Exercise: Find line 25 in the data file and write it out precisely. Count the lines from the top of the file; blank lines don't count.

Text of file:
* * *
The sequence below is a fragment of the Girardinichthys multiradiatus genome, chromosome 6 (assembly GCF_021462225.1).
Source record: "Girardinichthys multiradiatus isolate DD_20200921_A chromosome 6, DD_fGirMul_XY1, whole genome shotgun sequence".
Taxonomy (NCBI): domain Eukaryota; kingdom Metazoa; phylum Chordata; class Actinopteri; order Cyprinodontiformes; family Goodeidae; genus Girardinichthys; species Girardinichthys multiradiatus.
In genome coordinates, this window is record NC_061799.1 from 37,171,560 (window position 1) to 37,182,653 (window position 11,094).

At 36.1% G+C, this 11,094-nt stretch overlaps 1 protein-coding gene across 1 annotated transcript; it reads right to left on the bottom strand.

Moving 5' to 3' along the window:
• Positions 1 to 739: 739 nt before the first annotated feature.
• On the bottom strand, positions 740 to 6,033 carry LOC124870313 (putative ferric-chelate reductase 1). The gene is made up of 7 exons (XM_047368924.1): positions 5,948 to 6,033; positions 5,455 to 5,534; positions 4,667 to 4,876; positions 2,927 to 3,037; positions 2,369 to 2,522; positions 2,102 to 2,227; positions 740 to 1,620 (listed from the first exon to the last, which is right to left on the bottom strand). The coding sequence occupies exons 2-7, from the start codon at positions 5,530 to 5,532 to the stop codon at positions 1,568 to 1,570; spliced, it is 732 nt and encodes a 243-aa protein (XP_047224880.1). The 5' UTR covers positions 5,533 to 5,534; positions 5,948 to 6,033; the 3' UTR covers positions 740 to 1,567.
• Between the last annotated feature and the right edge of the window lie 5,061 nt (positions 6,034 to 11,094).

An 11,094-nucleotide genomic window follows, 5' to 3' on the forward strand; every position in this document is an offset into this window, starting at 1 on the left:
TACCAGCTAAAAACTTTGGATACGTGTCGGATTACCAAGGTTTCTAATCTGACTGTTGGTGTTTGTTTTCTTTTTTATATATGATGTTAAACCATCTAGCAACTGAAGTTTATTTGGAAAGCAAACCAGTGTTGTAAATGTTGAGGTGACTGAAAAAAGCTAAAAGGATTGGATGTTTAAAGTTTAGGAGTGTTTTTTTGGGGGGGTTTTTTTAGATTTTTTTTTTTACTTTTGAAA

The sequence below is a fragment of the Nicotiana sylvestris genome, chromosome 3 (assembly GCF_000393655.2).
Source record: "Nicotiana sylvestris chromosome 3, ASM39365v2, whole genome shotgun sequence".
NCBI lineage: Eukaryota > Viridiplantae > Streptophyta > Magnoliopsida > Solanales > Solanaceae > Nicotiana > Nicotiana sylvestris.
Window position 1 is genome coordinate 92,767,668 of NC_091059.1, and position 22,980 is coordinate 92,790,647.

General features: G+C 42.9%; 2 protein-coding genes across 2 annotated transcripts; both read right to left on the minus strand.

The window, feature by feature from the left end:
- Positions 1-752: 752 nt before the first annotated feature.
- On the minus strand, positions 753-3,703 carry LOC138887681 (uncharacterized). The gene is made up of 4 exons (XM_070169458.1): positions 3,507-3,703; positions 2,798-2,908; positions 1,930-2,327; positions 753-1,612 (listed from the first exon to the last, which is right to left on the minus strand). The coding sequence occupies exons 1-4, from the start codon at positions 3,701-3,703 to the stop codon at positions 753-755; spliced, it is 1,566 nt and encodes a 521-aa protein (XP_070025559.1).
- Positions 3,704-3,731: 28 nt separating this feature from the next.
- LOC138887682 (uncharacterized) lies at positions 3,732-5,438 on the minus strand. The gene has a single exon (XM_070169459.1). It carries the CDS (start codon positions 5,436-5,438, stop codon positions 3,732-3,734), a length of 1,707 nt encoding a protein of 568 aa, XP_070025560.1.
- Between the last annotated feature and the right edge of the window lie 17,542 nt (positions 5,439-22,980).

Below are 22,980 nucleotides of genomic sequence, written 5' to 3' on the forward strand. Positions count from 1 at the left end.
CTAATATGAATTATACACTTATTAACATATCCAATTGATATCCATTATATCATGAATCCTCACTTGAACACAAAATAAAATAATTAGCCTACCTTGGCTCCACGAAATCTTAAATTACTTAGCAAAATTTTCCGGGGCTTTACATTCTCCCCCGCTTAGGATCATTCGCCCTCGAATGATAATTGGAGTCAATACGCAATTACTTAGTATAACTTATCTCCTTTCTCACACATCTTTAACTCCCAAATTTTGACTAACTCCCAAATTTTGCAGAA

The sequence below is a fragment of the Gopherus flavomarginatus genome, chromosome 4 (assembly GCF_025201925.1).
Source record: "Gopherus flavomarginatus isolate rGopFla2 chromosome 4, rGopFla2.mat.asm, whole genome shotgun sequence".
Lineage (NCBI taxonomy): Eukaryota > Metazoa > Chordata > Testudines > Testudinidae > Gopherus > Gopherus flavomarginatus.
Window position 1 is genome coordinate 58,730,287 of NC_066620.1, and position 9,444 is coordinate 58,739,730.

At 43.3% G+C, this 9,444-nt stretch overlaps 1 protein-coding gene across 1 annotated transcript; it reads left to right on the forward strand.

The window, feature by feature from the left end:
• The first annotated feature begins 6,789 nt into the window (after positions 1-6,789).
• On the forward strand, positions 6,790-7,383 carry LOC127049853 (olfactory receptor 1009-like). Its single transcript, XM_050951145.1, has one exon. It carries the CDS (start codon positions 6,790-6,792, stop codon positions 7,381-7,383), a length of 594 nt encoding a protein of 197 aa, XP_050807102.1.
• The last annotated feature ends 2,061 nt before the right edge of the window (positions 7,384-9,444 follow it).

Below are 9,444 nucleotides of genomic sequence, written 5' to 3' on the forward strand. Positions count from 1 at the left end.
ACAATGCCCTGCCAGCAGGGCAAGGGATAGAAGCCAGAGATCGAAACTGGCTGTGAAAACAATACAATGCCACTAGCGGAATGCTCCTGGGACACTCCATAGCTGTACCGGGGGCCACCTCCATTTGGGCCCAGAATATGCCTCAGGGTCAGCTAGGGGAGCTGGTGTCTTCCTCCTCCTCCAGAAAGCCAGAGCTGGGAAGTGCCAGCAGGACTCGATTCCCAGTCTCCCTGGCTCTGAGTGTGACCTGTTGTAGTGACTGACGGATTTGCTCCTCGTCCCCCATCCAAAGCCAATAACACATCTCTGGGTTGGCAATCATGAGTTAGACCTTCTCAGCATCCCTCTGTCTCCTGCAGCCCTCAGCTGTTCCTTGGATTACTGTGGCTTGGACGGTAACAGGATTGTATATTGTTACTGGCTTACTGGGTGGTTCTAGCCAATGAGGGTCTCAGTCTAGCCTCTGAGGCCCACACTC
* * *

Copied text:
The sequence below is a fragment of the Gopherus flavomarginatus genome, chromosome 4 (assembly GCF_025201925.1).